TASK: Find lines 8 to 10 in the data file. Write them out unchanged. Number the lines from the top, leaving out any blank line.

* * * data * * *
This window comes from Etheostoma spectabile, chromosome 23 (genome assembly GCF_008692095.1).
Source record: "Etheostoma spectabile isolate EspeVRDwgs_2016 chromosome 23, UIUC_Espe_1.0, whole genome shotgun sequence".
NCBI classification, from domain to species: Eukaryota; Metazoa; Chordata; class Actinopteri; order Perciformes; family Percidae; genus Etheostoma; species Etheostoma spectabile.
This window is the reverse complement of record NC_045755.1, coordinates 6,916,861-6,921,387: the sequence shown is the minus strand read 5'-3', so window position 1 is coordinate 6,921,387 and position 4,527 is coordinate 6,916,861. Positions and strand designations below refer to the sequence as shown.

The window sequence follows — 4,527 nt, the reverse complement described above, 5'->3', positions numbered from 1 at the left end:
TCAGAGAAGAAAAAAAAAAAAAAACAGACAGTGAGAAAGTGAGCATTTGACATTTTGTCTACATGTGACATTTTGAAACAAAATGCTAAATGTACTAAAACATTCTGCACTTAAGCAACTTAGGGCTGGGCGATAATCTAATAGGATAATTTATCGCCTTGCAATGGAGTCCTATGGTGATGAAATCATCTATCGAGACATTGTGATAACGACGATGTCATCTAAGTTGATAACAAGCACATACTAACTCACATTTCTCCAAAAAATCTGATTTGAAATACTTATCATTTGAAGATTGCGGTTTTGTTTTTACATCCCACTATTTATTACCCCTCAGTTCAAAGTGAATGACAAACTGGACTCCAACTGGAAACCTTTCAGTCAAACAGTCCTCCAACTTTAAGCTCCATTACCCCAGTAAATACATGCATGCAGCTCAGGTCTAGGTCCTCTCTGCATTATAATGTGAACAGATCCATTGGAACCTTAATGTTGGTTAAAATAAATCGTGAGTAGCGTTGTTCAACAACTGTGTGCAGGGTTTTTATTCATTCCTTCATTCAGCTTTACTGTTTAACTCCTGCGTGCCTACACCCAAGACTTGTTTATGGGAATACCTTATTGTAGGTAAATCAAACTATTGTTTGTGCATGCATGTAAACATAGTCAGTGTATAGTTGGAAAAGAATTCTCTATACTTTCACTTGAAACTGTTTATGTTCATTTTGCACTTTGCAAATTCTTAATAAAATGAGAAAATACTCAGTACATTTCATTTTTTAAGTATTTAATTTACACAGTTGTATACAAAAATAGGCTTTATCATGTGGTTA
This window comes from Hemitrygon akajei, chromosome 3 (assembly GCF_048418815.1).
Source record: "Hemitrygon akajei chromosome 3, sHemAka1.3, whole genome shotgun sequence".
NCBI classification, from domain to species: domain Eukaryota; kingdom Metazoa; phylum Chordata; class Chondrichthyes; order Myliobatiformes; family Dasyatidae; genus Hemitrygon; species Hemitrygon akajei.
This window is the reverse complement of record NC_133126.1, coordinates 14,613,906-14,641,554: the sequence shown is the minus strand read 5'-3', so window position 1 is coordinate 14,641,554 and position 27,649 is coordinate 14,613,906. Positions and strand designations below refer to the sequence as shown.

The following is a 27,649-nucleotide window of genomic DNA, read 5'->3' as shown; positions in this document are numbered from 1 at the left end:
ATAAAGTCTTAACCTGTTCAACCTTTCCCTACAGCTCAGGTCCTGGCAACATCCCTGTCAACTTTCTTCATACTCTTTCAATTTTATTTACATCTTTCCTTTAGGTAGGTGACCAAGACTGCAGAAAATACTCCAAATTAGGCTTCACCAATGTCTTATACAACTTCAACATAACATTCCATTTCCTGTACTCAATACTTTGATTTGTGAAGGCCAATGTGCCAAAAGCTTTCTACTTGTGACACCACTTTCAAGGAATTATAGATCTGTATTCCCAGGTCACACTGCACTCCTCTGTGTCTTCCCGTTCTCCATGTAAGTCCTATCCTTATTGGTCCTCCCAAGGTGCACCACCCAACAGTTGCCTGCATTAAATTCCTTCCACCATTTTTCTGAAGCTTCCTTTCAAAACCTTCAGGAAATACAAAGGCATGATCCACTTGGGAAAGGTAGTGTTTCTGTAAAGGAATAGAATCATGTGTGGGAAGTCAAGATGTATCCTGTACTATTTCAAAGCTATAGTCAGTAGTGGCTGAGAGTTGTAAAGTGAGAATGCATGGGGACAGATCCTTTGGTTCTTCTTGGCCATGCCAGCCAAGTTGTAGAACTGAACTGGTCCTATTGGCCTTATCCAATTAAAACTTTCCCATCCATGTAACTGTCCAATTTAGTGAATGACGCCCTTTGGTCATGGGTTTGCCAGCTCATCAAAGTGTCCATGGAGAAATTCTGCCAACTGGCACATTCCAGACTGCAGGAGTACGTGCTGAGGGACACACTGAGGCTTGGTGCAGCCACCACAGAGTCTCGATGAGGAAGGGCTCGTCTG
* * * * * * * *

Source record: "Hemitrygon akajei chromosome 3, sHemAka1.3, whole genome shotgun sequence".
NCBI classification, from domain to species: domain Eukaryota; kingdom Metazoa; phylum Chordata; class Chondrichthyes; order Myliobatiformes; family Dasyatidae; genus Hemitrygon; species Hemitrygon akajei.
This window is the reverse complement of record NC_133126.1, coordinates 14,613,906-14,641,554: the sequence shown is the minus strand read 5'-3', so window position 1 is coordinate 14,641,554 and position 27,649 is coordinate 14,613,906. Positions and strand designations below refer to the sequence as shown.